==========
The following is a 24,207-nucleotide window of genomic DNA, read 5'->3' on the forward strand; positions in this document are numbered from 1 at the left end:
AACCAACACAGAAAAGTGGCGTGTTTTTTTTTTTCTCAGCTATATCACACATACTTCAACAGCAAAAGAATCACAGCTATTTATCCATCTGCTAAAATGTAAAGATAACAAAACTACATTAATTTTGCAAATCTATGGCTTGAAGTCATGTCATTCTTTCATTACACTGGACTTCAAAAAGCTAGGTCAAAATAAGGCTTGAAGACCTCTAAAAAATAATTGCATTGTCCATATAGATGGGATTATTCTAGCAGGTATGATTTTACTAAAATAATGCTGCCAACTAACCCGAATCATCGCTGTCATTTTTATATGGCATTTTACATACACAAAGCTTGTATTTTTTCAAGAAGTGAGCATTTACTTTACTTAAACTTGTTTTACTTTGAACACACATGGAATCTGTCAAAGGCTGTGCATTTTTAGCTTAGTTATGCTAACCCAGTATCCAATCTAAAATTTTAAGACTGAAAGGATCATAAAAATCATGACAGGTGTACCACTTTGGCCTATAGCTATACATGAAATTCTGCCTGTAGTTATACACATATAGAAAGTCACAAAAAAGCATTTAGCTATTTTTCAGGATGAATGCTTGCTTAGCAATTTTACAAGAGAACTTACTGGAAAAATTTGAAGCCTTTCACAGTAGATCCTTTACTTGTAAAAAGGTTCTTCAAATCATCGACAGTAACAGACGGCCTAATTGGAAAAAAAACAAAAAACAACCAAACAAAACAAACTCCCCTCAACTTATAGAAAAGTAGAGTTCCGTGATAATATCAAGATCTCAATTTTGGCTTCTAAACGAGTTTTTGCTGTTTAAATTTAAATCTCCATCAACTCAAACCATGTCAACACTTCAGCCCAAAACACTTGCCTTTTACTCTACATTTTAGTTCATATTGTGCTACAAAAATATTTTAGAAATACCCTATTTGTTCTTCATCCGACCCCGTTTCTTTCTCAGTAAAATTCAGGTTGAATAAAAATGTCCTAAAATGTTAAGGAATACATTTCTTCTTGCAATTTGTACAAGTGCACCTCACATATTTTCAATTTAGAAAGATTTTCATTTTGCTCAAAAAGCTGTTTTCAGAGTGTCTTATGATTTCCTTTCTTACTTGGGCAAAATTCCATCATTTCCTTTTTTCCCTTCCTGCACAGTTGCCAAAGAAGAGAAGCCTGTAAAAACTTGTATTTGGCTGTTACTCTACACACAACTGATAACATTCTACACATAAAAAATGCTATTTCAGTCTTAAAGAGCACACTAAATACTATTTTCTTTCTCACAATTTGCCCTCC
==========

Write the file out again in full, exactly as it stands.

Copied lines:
The following is a 24,207-nucleotide window of genomic DNA, read 5'->3' on the forward strand; positions in this document are numbered from 1 at the left end:
AACCAACACAGAAAAGTGGCGTGTTTTTTTTTTTCTCAGCTATATCACACATACTTCAACAGCAAAAGAATCACAGCTATTTATCCATCTGCTAAAATGTAAAGATAACAAAACTACATTAATTTTGCAAATCTATGGCTTGAAGTCATGTCATTCTTTCATTACACTGGACTTCAAAAAGCTAGGTCAAAATAAGGCTTGAAGACCTCTAAAAAATAATTGCATTGTCCATATAGATGGGATTATTCTAGCAGGTATGATTTTACTAAAATAATGCTGCCAACTAACCCGAATCATCGCTGTCATTTTTATATGGCATTTTACATACACAAAGCTTGTATTTTTTCAAGAAGTGAGCATTTACTTTACTTAAACTTGTTTTACTTTGAACACACATGGAATCTGTCAAAGGCTGTGCATTTTTAGCTTAGTTATGCTAACCCAGTATCCAATCTAAAATTTTAAGACTGAAAGGATCATAAAAATCATGACAGGTGTACCACTTTGGCCTATAGCTATACATGAAATTCTGCCTGTAGTTATACACATATAGAAAGTCACAAAAAAGCATTTAGCTATTTTTCAGGATGAATGCTTGCTTAGCAATTTTACAAGAGAACTTACTGGAAAAATTTGAAGCCTTTCACAGTAGATCCTTTACTTGTAAAAAGGTTCTTCAAATCATCGACAGTAACAGACGGCCTAATTGGAAAAAAAACAAAAAACAACCAAACAAAACAAACTCCCCTCAACTTATAGAAAAGTAGAGTTCCGTGATAATATCAAGATCTCAATTTTGGCTTCTAAACGAGTTTTTGCTGTTTAAATTTAAATCTCCATCAACTCAAACCATGTCAACACTTCAGCCCAAAACACTTGCCTTTTACTCTACATTTTAGTTCATATTGTGCTACAAAAATATTTTAGAAATACCCTATTTGTTCTTCATCCGACCCCGTTTCTTTCTCAGTAAAATTCAGGTTGAATAAAAATGTCCTAAAATGTTAAGGAATACATTTCTTCTTGCAATTTGTACAAGTGCACCTCACATATTTTCAATTTAGAAAGATTTTCATTTTGCTCAAAAAGCTGTTTTCAGAGTGTCTTATGATTTCCTTTCTTACTTGGGCAAAATTCCATCATTTCCTTTTTTCCCTTCCTGCACAGTTGCCAAAGAAGAGAAGCCTGTAAAAACTTGTATTTGGCTGTTACTCTACACACAACTGATAACATTCTACACATAAAAAATGCTATTTCAGTCTTAAAGAGCACACTAAATACTATTTTCTTTCTCACAATTTGCCCTCC